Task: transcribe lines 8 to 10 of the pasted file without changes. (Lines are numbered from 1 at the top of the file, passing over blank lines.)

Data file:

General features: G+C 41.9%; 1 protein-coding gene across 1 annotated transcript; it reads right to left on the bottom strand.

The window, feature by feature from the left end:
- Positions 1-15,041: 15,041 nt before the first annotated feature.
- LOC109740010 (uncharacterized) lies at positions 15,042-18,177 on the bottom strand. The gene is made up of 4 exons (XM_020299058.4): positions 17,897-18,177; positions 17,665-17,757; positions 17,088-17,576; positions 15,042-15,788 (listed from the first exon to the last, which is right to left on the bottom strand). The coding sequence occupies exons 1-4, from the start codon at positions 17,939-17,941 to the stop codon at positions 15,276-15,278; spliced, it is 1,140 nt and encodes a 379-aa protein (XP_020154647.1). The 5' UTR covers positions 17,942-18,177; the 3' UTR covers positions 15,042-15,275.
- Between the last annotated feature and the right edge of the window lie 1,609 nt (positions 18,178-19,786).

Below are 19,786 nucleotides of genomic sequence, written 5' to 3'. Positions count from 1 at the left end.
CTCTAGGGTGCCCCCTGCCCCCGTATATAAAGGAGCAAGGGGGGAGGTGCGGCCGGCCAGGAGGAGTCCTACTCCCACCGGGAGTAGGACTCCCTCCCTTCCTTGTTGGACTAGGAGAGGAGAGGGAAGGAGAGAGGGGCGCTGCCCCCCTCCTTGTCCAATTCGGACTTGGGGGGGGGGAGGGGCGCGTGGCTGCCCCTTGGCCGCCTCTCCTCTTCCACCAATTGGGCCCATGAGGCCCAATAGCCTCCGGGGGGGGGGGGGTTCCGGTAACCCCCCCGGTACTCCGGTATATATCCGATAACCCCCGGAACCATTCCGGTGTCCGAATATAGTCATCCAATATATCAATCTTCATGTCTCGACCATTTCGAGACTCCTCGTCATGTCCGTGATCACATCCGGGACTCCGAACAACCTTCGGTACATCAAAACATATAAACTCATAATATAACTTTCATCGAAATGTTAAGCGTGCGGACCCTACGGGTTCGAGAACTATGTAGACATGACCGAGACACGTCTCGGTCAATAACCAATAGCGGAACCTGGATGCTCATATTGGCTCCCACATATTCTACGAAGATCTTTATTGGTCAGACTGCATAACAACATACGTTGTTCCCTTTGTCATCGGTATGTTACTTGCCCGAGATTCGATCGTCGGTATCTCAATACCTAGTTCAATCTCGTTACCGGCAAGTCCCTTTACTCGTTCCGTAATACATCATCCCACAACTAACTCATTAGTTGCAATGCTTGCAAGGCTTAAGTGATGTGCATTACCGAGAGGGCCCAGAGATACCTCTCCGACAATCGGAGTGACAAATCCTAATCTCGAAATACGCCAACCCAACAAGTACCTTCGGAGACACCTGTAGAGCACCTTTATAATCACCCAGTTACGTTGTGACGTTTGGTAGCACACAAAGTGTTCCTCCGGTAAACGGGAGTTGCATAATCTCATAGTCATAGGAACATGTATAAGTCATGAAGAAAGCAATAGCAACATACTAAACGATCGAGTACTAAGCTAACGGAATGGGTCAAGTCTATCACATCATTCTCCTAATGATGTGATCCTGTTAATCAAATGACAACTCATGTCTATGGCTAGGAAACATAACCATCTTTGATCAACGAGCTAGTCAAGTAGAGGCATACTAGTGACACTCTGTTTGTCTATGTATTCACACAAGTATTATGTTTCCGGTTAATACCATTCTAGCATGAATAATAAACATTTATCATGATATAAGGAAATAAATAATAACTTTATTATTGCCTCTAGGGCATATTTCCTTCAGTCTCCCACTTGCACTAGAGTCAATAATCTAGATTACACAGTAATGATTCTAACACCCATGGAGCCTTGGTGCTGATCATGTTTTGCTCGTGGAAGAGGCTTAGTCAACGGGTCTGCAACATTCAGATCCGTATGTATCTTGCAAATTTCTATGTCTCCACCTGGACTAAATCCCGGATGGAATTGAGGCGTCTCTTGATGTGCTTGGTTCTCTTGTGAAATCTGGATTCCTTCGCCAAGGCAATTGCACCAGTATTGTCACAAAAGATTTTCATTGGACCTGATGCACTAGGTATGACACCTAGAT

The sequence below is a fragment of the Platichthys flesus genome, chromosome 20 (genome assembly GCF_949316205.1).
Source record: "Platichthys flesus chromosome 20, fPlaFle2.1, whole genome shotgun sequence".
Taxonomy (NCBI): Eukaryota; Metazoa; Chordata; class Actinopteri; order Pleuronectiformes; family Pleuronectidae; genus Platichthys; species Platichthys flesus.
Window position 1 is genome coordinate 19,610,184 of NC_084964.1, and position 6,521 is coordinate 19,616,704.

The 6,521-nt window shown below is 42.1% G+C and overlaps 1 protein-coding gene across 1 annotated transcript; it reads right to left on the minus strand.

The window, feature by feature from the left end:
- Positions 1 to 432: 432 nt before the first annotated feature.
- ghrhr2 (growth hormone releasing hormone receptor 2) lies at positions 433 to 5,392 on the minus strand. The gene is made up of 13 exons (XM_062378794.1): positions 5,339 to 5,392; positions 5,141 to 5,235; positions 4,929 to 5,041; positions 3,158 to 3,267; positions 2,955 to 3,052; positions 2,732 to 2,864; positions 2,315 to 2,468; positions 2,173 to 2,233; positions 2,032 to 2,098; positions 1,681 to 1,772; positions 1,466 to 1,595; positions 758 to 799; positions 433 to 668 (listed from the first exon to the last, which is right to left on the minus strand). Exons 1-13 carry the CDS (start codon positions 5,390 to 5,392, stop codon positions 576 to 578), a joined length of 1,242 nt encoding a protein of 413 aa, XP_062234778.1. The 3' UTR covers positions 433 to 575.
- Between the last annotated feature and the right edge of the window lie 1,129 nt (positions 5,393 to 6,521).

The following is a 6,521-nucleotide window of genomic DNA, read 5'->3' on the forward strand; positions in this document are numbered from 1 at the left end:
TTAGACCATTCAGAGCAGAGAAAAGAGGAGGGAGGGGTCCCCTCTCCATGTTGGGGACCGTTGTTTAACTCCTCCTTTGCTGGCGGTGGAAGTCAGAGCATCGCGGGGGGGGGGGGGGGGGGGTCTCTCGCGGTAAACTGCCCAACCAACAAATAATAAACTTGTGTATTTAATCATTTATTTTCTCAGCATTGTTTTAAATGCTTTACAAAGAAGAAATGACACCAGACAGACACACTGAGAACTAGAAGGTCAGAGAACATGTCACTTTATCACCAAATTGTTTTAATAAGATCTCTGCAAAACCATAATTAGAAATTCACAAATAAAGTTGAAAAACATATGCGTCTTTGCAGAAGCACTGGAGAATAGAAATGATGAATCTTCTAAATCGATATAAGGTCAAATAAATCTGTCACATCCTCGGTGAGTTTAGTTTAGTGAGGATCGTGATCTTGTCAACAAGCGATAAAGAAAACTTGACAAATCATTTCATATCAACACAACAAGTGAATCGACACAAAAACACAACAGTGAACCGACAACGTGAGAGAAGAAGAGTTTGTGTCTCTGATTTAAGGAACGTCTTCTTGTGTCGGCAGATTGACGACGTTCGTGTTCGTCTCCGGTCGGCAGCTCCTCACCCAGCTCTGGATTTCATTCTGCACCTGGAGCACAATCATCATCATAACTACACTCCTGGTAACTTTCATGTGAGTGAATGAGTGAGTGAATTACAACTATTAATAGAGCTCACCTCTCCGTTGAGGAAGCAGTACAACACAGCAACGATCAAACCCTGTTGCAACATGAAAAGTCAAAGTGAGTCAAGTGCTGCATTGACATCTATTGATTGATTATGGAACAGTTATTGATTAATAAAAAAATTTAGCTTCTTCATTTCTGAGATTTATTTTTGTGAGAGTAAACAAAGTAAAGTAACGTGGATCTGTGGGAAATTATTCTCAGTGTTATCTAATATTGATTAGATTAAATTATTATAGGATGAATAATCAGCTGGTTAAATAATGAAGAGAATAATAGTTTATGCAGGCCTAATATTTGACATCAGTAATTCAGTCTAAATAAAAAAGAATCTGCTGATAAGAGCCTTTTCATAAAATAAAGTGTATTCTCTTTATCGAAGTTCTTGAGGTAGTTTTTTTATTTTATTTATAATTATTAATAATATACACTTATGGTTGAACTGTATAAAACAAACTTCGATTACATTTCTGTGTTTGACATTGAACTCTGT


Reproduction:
The sequence below is a fragment of the Platichthys flesus genome, chromosome 20 (genome assembly GCF_949316205.1).
Source record: "Platichthys flesus chromosome 20, fPlaFle2.1, whole genome shotgun sequence".
Taxonomy (NCBI): Eukaryota; Metazoa; Chordata; class Actinopteri; order Pleuronectiformes; family Pleuronectidae; genus Platichthys; species Platichthys flesus.